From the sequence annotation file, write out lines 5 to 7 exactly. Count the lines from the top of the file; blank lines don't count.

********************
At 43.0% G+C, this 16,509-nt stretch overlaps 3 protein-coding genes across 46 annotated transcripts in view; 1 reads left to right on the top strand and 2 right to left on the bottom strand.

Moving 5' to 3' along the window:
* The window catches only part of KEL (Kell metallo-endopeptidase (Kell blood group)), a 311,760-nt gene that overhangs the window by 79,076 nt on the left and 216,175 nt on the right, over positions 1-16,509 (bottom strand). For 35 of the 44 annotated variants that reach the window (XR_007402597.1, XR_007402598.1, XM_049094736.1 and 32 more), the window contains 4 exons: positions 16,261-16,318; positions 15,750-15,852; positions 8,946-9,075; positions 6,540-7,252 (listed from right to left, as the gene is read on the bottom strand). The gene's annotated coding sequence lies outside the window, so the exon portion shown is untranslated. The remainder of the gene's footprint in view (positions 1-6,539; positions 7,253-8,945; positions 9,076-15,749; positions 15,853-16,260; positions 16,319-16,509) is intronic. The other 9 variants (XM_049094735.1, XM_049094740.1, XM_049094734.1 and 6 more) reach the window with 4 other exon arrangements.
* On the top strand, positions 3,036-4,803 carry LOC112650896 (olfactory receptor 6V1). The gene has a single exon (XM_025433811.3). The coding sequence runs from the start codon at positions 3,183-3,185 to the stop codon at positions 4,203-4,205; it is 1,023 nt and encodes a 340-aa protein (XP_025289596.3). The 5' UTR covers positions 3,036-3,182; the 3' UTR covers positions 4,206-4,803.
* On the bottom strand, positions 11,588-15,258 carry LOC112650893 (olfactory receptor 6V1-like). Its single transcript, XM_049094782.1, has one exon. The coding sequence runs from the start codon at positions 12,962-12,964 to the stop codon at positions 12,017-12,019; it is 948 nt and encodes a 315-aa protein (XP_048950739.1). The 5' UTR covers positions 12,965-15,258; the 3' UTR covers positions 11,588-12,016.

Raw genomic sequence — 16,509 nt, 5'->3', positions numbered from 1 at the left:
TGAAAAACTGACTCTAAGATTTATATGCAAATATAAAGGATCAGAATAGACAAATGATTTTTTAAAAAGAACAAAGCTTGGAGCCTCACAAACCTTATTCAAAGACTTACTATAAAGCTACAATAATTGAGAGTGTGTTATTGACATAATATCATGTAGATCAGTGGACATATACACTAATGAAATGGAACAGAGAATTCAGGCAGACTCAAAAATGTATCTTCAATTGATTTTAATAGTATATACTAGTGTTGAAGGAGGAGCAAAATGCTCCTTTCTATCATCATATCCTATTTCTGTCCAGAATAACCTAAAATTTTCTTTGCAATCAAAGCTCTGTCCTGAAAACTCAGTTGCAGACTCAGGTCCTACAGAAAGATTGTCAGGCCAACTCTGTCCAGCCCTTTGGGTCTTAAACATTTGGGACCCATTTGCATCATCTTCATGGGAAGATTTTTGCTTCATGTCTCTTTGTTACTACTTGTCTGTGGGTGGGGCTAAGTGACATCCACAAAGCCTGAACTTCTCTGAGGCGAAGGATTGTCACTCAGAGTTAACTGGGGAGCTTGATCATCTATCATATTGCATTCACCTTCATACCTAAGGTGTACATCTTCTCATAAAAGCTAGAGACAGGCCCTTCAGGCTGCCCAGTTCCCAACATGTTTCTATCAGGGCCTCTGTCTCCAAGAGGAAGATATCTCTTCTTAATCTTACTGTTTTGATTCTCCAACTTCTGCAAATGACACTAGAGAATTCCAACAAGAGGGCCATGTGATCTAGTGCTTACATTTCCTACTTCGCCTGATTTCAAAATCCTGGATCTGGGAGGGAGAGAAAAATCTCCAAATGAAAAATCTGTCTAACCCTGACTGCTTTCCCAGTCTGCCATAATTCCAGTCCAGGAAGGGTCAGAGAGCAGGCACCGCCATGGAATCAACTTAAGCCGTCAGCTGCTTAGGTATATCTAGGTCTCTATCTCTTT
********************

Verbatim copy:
* On the bottom strand, positions 11,588-15,258 carry LOC112650893 (olfactory receptor 6V1-like). Its single transcript, XM_049094782.1, has one exon. The coding sequence runs from the start codon at positions 12,962-12,964 to the stop codon at positions 12,017-12,019; it is 948 nt and encodes a 315-aa protein (XP_048950739.1). The 5' UTR covers positions 12,965-15,258; the 3' UTR covers positions 11,588-12,016.

Raw genomic sequence — 16,509 nt, 5'->3', positions numbered from 1 at the left:
TGAAAAACTGACTCTAAGATTTATATGCAAATATAAAGGATCAGAATAGACAAATGATTTTTTAAAAAGAACAAAGCTTGGAGCCTCACAAACCTTATTCAAAGACTTACTATAAAGCTACAATAATTGAGAGTGTGTTATTGACATAATATCATGTAGATCAGTGGACATATACACTAATGAAATGGAACAGAGAATTCAGGCAGACTCAAAAATGTATCTTCAATTGATTTTAATAGTATATACTAGTGTTGAAGGAGGAGCAAAATGCTCCTTTCTATCATCATATCCTATTTCTGTCCAGAATAACCTAAAATTTTCTTTGCAATCAAAGCTCTGTCCTGAAAACTCAGTTGCAGACTCAGGTCCTACAGAAAGATTGTCAGGCCAACTCTGTCCAGCCCTTTGGGTCTTAAACATTTGGGACCCATTTGCATCATCTTCATGGGAAGATTTTTGCTTCATGTCTCTTTGTTACTACTTGTCTGTGGGTGGGGCTAAGTGACATCCACAAAGCCTGAACTTCTCTGAGGCGAAGGATTGTCACTCAGAGTTAACTGGGGAGCTTGATCATCTATCATATTGCATTCACCTTCATACCTAAGGTGTACATCTTCTCATAAAAGCTAGAGACAGGCCCTTCAGGCTGCCCAGTTCCCAACATGTTTCTATCAGGGCCTCTGTCTCCAAGAGGAAGATATCTCTTCTTAATCTTACTGTTTTGATTCTCCAACTTCTGCAAATGACACTAGAGAATTCCAACAAGAGGGCCATGTGATCTAGTGCTTACATTTCCTACTTCGCCTGATTTCAAAATCCTGGATCTGGGAGGGAGAGAAAAATCTCCAAATGAAAAATCTGTCTAACCCTGACTGCTTTCCCAGTCTGCCATAATTCCAGTCCAGGAAGGGTCAGAGAGCAGGCACCGCCATGGAATCAACTTAAGCCGTCAGCTGCTTAGGTATATCTAGGTCTCTATCTCTTT